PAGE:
BARAKA, Kenya (AP) – In a convoy of pickup trucks equipped with spray guns, soldiers roam the hills of Baraka, leaving behind a trail of dust and puzzled villagers.
Vehicles brake when soldiers see the enemy: billions of invading locusts that have landed in a shrinking swarm where a wooded area meets farmland.
The deployment of soldiers among regular farm officials is testament to the severity of the threat as the locust outbreak in East Africa continues well into a second year. Young locusts arrive in waves from breeding areas in Somalia, where insecurity is hampering the response.
It is the start of the planting season in Kenya, but the late rains have brought some optimism in the locust control, although farmers are still worried about their crops.
According to the Food and Agriculture Organization of the United Nations, swarms of locusts have been spotted in the Rift Valley – which produces Kenya’s staple foods of maize, wheat and potatoes. .
But the FAO says that due to poor rains in Kenya and neighboring Ethiopia, swarms in both countries remain immature. Their number also continues to decline due to ongoing control operations.
Without rain, the swarms will not breed, severely limiting the magnitude and extent of their threat, FAO said in a recent update.
“For this reason, there is cautious optimism that the current upsurge ends in the Horn of Africa, especially if light rains limit breeding this spring in northern Kenya and southern Ethiopia. , followed by equally light rains during the summer in northeast Ethiopia.
Last year, authorities managed to contain what was considered the largest locust infestation in Kenya in 70 years, largely through coordinated aerial spraying that quickly covered large areas.
Many of these swarms were in uninhabited areas. This year the swarms presented a different challenge by landing in more populated areas. This means spraying is out of the question as it could adversely affect people and livestock, says Ambrose Nyatich, livelihoods recovery specialist at FAO.
Late rains are therefore an advantage – in part.
Desert locusts pose unprecedented risk to agriculture-based livelihoods and food security in already fragile Horn of Africa region amid economic crises, drought and conflict, FAO says .
A typical desert locust swarm can contain up to 150 million locusts per square kilometer, according to the East African regional body, the Intergovernmental Authority on Development. “An average swarm can destroy as many food crops in a day as it takes to feed 2,500 people.”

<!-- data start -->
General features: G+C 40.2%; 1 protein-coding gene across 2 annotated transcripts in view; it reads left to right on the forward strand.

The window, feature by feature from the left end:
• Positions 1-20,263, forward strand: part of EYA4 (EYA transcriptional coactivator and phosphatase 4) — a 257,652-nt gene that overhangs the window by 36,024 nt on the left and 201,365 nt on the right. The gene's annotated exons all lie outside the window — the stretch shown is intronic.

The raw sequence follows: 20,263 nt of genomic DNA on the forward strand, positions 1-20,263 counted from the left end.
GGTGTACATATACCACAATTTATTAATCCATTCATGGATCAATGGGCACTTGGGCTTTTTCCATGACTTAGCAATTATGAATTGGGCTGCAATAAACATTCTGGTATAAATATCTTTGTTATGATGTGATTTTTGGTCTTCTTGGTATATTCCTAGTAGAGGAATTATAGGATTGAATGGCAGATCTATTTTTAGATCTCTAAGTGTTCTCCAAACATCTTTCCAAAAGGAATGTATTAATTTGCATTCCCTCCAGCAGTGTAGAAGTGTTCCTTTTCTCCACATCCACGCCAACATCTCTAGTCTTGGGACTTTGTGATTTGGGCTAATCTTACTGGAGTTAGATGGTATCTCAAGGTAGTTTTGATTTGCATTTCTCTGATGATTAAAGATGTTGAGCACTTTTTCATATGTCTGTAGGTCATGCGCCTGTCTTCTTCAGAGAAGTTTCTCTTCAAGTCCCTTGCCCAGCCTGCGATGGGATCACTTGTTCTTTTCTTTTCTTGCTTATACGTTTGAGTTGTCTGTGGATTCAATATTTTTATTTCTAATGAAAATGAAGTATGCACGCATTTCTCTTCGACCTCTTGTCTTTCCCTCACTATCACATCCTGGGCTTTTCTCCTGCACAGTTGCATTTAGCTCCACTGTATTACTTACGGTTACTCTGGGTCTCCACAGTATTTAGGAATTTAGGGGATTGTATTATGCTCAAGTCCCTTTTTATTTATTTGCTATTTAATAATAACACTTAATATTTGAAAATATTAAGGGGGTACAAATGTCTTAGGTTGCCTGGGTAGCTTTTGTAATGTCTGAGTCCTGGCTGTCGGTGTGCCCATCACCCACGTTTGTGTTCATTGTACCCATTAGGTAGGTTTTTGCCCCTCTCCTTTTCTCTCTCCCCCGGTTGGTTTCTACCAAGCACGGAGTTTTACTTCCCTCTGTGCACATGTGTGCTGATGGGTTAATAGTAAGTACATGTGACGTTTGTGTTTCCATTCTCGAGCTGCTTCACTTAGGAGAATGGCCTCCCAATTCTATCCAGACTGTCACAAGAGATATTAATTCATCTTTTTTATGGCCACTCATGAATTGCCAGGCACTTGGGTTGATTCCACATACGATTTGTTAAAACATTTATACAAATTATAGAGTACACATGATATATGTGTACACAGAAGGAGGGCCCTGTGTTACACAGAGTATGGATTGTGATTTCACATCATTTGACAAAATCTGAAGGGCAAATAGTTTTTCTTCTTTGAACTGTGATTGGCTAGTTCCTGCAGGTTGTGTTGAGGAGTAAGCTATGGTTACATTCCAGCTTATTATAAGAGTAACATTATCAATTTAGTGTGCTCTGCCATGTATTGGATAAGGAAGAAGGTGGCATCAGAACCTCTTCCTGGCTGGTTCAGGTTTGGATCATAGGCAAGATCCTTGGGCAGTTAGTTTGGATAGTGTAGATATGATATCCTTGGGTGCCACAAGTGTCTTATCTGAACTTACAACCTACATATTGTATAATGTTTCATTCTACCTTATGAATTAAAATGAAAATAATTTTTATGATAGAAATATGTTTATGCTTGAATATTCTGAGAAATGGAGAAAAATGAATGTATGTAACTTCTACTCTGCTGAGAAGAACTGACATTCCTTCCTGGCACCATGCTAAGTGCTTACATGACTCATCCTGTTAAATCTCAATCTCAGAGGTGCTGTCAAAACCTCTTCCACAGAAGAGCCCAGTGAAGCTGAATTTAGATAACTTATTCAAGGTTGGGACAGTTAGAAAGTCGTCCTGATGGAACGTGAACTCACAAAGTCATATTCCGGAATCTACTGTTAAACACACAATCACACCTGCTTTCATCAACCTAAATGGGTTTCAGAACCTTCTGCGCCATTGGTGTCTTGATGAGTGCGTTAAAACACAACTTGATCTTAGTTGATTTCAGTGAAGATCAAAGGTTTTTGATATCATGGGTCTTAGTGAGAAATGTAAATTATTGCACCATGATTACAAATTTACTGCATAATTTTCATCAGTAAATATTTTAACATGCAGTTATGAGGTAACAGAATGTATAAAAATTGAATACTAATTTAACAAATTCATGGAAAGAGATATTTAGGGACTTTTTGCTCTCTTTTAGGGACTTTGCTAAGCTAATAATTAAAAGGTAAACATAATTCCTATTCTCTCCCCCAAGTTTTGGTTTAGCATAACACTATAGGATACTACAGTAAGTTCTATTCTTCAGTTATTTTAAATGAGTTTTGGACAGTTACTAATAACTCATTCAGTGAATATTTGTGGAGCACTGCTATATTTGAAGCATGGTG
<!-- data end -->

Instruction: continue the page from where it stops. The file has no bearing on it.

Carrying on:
Farmers like Hannah Nyokabi from the community of Baraka – which means “blessing” in Swahili – find themselves in a difficult situation. Poor rains could lessen the locust threat but will almost certainly mean a poor harvest.
“Things have gone very badly. If you look at the farm, there is nothing, “she said.” We have children going to school and we were dependent on the farm for their expenses.
Another farmer, Anne Wa Mago, 60, called a poor harvest better than nothing.
“We’re lucky (the locusts) arrived when we hadn’t planted, otherwise they would have wiped out our produce,” she said, gesturing to thousands of voracious insects cluttering up a branch of the tree. tree.
Groups of schoolchildren, some still in uniform, ran around the farms pulling locusts out of the air or on the ground.
For them, the swarm that has just arrived, almost destroying the sun, is a godsend like no other. A kilogram of locusts will raise money from a non-governmental organization that wants to turn the insects into food for livestock.
“It was money that came to our door,” said John Mbithi, 16. 12-year-old Anne Wangari said she collected 35 kilograms before leaving for school.
But Nyatich with FAO warned against using locusts for food as they could have been sprayed with insecticide.
“The initiatives by some organizations to try to use locusts for food for fish or animals is something that should be looked at in terms of how can we regulate it in the future, maybe in the future. future, ”Nyatich said.